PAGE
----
Hiking in Hong Kong
Tung Lung Chau

Distance:  10 km  

Time:  3 hours

Ascent:  685 m

Date:  September 2022

Start:  Tung lung chau public Pier 

End:  Tung lung chau North Pier

tung lung chau

Explore this place if:

  • you want unrivaled coastal views

  • you want to take in a little bit of history

Avoid this place if:

  • you need frequent modern amenities

  • you don't like being baked in the summer sun

Tung Lung Chau is a small island found just off the Clearwater Bay peninsula and the eastern side of Hong Kong Island. While today it is virtually uninhabited, a rock carving provides evidence of human activity dating back over 4000 years. On weekends the island swells with visitors who come to see the historical landmarks, go hiking, camp close to the sea, or tackle some of the best rock-climbing sites in Hong Kong. I was only here for the first two, but I could imagine the other activities would also be fantastic.

 

I was on the first ferry for the day, which gave me the advantage of having the hiking paths almost to myself for the first section of the island. Making my way past an empty restaurant and a temple near the pier, I followed a shady concrete path heading south. There were a handful of buildings along the path, but I had no idea if they served any purpose anymore. I couldn’t hear anything but nature - no people, no cars, just the wind through the trees and the waves on the rocks. It was bliss.

 

Within a kilometre I arrived at a breathtaking viewpoint that gave me a panorama of Hong Kong Island and Kowloon, the iconic skyscrapers a blurry haze in the distance. From here it was approximately 450 steps (yes, I counted) straight down the side of the island to one of Tung Lung Chau’s most famous sights: a prehistoric rock carving. There are nine rock carvings in Hong Kong, but the one I was staring at is the biggest, at 1.8 metres wide and 2.4 metres tall. Supposedly, the carving is of a dragon, but I would have struggled to see that if it wasn’t pointed out to me.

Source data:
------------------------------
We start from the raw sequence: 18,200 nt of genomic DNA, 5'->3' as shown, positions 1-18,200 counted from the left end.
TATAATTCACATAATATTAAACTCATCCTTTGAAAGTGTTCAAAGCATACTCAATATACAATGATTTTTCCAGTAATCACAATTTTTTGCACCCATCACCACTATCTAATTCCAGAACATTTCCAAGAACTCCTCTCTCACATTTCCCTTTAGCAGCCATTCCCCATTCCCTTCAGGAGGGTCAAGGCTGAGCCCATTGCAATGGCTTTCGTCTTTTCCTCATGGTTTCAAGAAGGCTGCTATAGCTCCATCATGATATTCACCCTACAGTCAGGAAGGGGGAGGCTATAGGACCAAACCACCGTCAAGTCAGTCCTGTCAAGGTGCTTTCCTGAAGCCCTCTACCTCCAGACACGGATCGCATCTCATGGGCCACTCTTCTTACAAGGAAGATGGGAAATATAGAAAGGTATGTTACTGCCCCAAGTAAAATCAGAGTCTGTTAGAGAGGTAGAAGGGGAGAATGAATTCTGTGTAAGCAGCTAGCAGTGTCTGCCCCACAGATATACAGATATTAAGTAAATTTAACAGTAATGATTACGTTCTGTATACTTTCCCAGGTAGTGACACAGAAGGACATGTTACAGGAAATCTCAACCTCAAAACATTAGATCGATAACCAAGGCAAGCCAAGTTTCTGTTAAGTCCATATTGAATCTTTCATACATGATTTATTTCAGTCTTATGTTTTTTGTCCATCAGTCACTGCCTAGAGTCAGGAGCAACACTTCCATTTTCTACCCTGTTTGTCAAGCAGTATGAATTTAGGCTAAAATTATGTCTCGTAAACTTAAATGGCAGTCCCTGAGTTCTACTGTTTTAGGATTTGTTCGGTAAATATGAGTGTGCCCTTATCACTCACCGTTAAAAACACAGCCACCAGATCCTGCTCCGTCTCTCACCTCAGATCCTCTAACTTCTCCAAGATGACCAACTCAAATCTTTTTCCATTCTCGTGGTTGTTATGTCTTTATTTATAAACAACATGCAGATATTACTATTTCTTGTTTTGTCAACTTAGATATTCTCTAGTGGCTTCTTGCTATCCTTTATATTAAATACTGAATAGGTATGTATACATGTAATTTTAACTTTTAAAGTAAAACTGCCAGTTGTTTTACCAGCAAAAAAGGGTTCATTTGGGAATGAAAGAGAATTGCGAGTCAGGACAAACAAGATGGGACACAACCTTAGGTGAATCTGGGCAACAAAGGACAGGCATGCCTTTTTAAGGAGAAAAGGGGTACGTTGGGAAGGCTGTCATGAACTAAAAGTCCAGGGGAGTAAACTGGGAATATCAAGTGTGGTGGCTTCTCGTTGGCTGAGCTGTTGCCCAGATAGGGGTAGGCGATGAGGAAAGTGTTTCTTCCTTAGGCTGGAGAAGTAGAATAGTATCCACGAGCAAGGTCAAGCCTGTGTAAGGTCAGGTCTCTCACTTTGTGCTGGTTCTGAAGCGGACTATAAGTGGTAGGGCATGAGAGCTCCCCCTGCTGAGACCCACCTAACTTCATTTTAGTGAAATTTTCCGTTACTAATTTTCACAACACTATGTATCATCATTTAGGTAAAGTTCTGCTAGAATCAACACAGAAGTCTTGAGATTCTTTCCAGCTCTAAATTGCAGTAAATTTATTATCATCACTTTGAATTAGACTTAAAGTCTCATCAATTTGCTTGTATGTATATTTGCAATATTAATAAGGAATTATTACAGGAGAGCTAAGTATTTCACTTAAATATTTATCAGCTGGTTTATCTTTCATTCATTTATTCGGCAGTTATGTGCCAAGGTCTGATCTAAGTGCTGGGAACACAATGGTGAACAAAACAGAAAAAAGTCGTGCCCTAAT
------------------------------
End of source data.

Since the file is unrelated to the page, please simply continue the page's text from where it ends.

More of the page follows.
After an arduous climb back up to the viewpoint, I circled around to the south side of the island on an undulating paved path. The trees had disappeared, leaving me fully exposed to the sun’s rays. Not long later, I turned onto a trail that led out to the southern tip, Tathong Point. Along the way, I was granted views out to a rocky beach on one side and a sandy beach on the other. I knew which one I’d rather be at. When I reached the end of the island, I descended down a series of stairs then clambered over jagged rocks to reach the rugged coastline. Waves splashed high as they crashed into the shore, which captivated me for an extended period of time.

 

Back on the main path, my next destination was Nam Tong Teng, the peak of Tung Lung Chau. Sitting at 230 m above sea level it wasn’t the tallest mountain going around, but having to climb up in the sweltering summer heat with zero shade or breeze made it harder than expected. There was only the occasional view on the way up, and it didn’t improve on the summit. The only way to reach to top was to leave the path and push my way through low, abrasive bushes. It wasn’t worth the effort. I could see glimpses of Kowloon, but a large antenna detracted from the outlook. The helipad just below the peak was just as underwhelming.

Here was where the smooth, concrete walkway ended. To make my way down the other side of the hill, I had no choice but to follow a steep, rock-filled track that found me skidding and sliding numerous times. I was too busy carefully placing each foot in front of me to notice if there were views or not. The only upside was that there was a bit of shade to provide some relief.